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Amy Fujimoto | AlohaWithLove.comhttps://alohawithlove.com
I grew up in Hawaii and when I'm not traveling the islands, I write down my Mom's recipes, hike with Daisy the waddling rescue, work on my 200+ gallon aquaponics system, and dream about my future van conversion so I can do some more traveling.

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While Hawaiian monk seals can be cute and a fantastic photo opportunity, be aware that there are federal laws, Hawaii state laws, local taboos and consequences if you get too close. They are protected for good reason.

On a personal note, I ask all my readers to respect Hawaii’s creatures without disturbing them. Take your selfies from a distance and educate other visitors who may not know the rules.

What a joy it would be if these beautiful creatures were even more plentiful when the next generation visits Hawaii!

Aloha with love,
Amy

About The Hawaiian Monk Seal

How rare are Hawaiian Monk Seals?

Hawaiian monk seals are native to the Hawaiian islands and it’s estimated that only 1,400 of them are left in the world: 1,100 in the northwestern Hawaiian islands and 300 in the main Hawaiian islands. That’s not very many! If you’re lucky enough to see one, let it sink in that you’ve spotted one of the 1,400 – it’s miraculous!

So what’s killing the Hawaiian Monk Seals?

Life as a Hawaiian Monk Seal is not easy. Food scarcity, diseases they have no immunity to, predator attacks and habitat loss are just a few of the dangers that they face.

One big cause of death among Hawaiian Monk Seals in Hawaii is all that trash in the ocean. Hawaiian Monk Seals have one of the highest documented entanglement rates among pinnipeds (carnivorous aquatic mammals). And it’s the pups and juveniles that are suffering the consequences.

How you can help: Can you reduce the plastic in your life to zero? Imagine if whole countries stopped throwing away plastic bottles and plastic shopping bags all at once. What a difference we could make – so many creatures would literally be able to breathe again.

The Rules And Laws About Hawaiian Monk Seals

Hawaiian monk seals are endangered, which means there are a lot of rules when you encounter one whether it’s on the sand or in the water. Hawaiian Monk Seals are protected under the:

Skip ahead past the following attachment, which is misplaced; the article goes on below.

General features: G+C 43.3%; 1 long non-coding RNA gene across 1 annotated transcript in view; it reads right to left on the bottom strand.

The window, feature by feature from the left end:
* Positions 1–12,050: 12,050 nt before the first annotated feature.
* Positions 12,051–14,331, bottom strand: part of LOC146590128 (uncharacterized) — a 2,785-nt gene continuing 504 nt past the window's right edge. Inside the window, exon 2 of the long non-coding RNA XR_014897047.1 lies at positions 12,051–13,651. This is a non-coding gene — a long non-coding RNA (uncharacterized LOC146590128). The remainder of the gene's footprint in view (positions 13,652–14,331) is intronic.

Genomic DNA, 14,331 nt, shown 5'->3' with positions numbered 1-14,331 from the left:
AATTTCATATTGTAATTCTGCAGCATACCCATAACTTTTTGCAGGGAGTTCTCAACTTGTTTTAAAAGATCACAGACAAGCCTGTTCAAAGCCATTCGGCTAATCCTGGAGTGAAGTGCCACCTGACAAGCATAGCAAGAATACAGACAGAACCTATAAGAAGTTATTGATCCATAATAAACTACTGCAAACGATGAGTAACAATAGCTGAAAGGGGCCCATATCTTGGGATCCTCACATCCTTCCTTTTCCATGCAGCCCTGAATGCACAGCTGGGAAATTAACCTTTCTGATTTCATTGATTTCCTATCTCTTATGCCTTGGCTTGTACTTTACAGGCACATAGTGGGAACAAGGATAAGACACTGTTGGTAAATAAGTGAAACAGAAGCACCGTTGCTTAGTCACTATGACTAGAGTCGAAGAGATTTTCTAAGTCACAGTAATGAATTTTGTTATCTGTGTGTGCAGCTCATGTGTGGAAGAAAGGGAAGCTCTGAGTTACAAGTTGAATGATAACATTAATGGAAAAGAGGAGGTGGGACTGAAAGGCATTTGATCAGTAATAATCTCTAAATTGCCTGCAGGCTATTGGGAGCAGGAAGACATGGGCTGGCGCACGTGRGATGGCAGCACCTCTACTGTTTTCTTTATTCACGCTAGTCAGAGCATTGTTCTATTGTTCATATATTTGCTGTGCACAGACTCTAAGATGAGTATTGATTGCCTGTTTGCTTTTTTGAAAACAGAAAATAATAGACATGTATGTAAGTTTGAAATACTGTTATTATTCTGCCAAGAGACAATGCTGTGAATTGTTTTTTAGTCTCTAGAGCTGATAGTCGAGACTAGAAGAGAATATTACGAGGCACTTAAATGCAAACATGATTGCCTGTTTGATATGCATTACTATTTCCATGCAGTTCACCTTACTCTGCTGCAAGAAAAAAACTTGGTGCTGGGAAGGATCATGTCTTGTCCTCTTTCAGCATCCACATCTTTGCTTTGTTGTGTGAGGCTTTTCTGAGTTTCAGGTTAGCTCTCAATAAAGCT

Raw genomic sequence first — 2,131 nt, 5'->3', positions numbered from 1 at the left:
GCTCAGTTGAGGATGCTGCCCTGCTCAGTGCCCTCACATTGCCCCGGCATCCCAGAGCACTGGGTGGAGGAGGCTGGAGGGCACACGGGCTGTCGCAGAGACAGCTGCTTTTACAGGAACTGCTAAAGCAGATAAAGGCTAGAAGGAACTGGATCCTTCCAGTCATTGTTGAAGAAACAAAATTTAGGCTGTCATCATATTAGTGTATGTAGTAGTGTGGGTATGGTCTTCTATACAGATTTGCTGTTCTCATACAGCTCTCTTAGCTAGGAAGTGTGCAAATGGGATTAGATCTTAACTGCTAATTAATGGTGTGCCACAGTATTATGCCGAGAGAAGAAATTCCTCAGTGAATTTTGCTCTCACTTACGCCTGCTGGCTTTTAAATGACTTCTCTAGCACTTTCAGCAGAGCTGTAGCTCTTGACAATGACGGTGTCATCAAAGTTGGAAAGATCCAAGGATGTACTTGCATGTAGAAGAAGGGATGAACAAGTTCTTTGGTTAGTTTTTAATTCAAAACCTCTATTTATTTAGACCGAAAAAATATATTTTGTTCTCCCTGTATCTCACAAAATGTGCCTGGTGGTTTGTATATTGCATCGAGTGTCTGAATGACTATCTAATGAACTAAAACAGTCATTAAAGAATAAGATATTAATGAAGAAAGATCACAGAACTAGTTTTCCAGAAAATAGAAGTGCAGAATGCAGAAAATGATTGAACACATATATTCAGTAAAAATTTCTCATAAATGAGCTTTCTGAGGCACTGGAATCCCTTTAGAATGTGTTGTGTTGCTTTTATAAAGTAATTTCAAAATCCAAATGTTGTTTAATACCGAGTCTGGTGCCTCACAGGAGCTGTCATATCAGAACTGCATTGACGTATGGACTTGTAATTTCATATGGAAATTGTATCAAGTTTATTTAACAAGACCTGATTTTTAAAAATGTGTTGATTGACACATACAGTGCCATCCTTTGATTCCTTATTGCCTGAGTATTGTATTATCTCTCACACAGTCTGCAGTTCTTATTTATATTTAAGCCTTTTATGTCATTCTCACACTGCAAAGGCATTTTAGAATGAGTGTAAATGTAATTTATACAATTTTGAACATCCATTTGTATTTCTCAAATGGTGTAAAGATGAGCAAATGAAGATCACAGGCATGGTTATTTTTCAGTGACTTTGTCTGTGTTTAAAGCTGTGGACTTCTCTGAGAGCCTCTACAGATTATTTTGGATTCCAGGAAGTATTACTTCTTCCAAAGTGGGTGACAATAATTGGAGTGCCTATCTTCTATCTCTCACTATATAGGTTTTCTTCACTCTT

• Endangered Species Act (federal)
  • Marine Mammal Protection Act (federal)
  • Hawaii State Law (state)

This means it’s illegal to harass, feed, hunt, capture or kill – harass and feed being the key words for Hawaii travelers.

Local Tip: For most locals, interacting with a Hawaiian monk seal is taboo. Don’t be surprised if you get rude stares or even a verbal warning for getting too close for your selfie. You might find yourself making headlines on the evening news (and not in a good way).

What are the consequences for interacting with Hawaiian Monk Seals?

The National Oceanic and Atmospheric Administration (NOAA) fined an Alabama man $1,500 for touching a Hawaiian Monk Seal and harassing a sea turtle.

You can also get attacked. Hawaiian Monk Seals aren’t slow turtles. They are carnivorous, large mammals with sharp teeth and will attack when provoked (even on sand). Keep your distance.

How far should you stay away from Hawaiian Monk Seals?

The NOAA recommends a distance of 50 feet when viewing Hawaiian Monk Seals. Unfortunately, when you’re standing on a beach with a Hawaiian Monk Seal, 50 feet seems too far away and most people start inching closer as the crowd gets bigger.

Be a responsible Aloha Travel Ambassador and don’t be afraid to tell people to back up. Draw a line in the sand. Use your slipper as a boundary. Do whatever you have to do to spread awareness.

Local Tip: I start at about 50 feet and sit down in the sand while facing the Hawaiian Monk Seal directly. That way it looks like I’m there specifically to see the Hawaiian Monk Seal. Anyone coming behind me and I’ll strike up a conversation and mention the 50-feet rule. Anyone coming from the opposite side and I point to the Hawaiian Monk Seal and make an “X” with my forearms when they’re about 50 feet away.

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How To Stay Safe With Hawaiian Monk Seals